The average weekly mortgage rate climbed for a third straight week with the 30-year fixed-rate just shy of 7% at 6.96%. The average weekly 15-year fixed-rate rose to 6.30% from 6.24% the prior week according to Freddie Mac data.
After inflation reached historic levels last year, several entities in the US approved the sending of stimulus checks or tax refunds to help those who were most affected.
Although inflation has fallen considerably in recent months, some states across the country continue to send out checks to help their residents.
Here are the states that are sending financial assistance in July and how much they will be giving out.
Dozens of cities around the nation have implemented guaranteed income programs. The idea behind them is that they will help decrease poverty by giving beneficiaries a set amount of money each month regardless of whether they are working or not.
California is home to a number of these programs. Last year, Los Angeles County launched the Breathe Program, a monthly financial aid for low-income people, which provides chosen qualifying participants with $1,000 per month.
The IRS is reminding taxpayers not to leave money on the table, perhaps as much as $6,557.
Here’s who’s eligible, how to request payment, and the deadline.
The Department of Education is implementing its payment count adjustment for student loan borrowers on IDR payment plans, 800K will have debts canceled.
The Consumer Financial Protection Bureau (CFPB) took action against Bank of America for violating a number of laws dating back to 2012. America’s second largest bank, which has around 68 million individual and small business clients, will have to pay $250 million in fines and compensation to settle claims.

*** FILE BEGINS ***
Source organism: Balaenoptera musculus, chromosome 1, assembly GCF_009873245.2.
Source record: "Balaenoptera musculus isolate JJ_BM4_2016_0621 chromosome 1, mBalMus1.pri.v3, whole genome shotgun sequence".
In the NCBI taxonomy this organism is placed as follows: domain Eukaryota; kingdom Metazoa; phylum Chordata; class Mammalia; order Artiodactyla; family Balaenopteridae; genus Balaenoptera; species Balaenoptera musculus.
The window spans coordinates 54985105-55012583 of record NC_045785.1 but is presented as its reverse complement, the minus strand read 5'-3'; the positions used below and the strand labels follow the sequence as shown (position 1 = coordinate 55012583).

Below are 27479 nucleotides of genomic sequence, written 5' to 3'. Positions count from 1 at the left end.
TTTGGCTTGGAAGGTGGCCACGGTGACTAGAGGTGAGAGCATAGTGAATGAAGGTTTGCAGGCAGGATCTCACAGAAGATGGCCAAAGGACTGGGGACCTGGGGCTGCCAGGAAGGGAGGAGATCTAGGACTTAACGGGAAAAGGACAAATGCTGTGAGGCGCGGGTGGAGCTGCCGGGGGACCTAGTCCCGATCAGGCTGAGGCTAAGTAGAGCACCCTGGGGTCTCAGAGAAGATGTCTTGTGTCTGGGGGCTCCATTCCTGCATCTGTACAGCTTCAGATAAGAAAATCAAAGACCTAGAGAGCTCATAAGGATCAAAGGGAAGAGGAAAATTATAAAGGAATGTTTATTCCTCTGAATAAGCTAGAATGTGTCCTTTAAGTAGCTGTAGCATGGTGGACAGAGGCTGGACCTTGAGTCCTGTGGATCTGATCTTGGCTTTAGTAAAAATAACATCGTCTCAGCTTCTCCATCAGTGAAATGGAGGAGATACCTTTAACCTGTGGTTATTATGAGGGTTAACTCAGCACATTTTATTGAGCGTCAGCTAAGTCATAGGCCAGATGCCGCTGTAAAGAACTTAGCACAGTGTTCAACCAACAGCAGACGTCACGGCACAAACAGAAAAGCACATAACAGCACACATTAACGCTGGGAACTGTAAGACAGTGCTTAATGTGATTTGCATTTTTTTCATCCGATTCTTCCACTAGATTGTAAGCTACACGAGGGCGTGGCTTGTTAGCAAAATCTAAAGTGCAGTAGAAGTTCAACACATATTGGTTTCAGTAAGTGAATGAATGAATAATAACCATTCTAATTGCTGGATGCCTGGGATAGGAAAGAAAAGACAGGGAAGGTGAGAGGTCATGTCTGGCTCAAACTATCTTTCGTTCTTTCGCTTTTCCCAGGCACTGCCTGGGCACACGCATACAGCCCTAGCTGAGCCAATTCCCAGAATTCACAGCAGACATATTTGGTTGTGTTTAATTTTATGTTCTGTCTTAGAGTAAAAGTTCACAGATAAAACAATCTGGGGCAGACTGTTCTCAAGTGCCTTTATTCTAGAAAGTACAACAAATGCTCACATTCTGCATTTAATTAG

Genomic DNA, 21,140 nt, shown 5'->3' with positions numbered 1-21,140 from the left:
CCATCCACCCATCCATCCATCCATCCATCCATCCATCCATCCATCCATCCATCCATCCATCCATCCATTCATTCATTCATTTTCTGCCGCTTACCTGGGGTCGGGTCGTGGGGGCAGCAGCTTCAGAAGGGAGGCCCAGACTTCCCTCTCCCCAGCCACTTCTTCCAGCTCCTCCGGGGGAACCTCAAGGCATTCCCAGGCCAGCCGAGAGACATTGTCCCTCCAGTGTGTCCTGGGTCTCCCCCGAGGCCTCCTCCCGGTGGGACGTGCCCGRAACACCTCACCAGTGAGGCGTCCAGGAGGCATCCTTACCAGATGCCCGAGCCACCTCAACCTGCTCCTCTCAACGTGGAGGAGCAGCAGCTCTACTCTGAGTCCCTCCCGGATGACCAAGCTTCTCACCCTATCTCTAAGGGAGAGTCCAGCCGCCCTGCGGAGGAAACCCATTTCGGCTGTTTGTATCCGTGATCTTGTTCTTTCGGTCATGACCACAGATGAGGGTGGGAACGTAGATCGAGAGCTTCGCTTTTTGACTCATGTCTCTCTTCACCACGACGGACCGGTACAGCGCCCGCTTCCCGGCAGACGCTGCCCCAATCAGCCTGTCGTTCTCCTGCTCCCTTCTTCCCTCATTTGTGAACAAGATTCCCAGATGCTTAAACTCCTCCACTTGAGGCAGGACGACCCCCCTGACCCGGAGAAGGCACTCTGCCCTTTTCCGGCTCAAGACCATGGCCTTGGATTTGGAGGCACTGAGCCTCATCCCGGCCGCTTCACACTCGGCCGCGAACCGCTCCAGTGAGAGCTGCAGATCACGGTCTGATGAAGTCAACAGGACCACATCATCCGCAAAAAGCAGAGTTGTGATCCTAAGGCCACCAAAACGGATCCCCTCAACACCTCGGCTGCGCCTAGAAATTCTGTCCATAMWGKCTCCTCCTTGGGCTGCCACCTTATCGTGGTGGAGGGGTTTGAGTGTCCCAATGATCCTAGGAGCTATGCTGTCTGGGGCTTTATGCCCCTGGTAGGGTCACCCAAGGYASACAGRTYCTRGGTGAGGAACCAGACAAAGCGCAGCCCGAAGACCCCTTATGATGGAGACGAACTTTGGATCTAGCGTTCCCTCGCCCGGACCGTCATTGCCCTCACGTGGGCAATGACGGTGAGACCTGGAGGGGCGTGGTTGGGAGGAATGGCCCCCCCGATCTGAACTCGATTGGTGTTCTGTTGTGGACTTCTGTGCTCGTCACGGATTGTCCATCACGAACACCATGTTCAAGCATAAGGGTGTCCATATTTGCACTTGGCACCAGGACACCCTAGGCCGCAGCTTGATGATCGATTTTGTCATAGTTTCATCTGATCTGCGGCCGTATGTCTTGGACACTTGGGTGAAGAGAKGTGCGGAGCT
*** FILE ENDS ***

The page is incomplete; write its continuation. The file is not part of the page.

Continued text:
The CFPB and the Comptroller of the Currency (OCC) said that the bank harvested junk fees, withheld credit card rewards and that employees opened unauthorized customer accounts. Bank of America has agreed to pay affected customers $100 million in restitution.
If the Powerball jackpot rises by as much as it did between Wednesday and Saturday before the drawing on Monday, it could easily break the $1 billion mark. While the odds of actually winning are slim to none there's always the question "What if?"
Well, while thinking about that, you should also consider the hefty tax bill you'll be facing.
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The US economy added 209,000 jobs in June, missing Wall Street estimates and reflecting a slowdown from the previous month, according to data from the Bureau of Labor Statistics.
The report marks the first time in 15 months that non-farm payrolls have come in lower than Wall Street expected. The June unemployment rate was 3.6%, what economists had expected, down from 3.7% in May.
Meanwhile, inflation report for June showed price increases slowing faster than predicted. However, wage growth still sticky. Investors banking on the Federal Reserve pausing rate hikes after expected 25 basis point increase when policymakers meet next in the last week of July.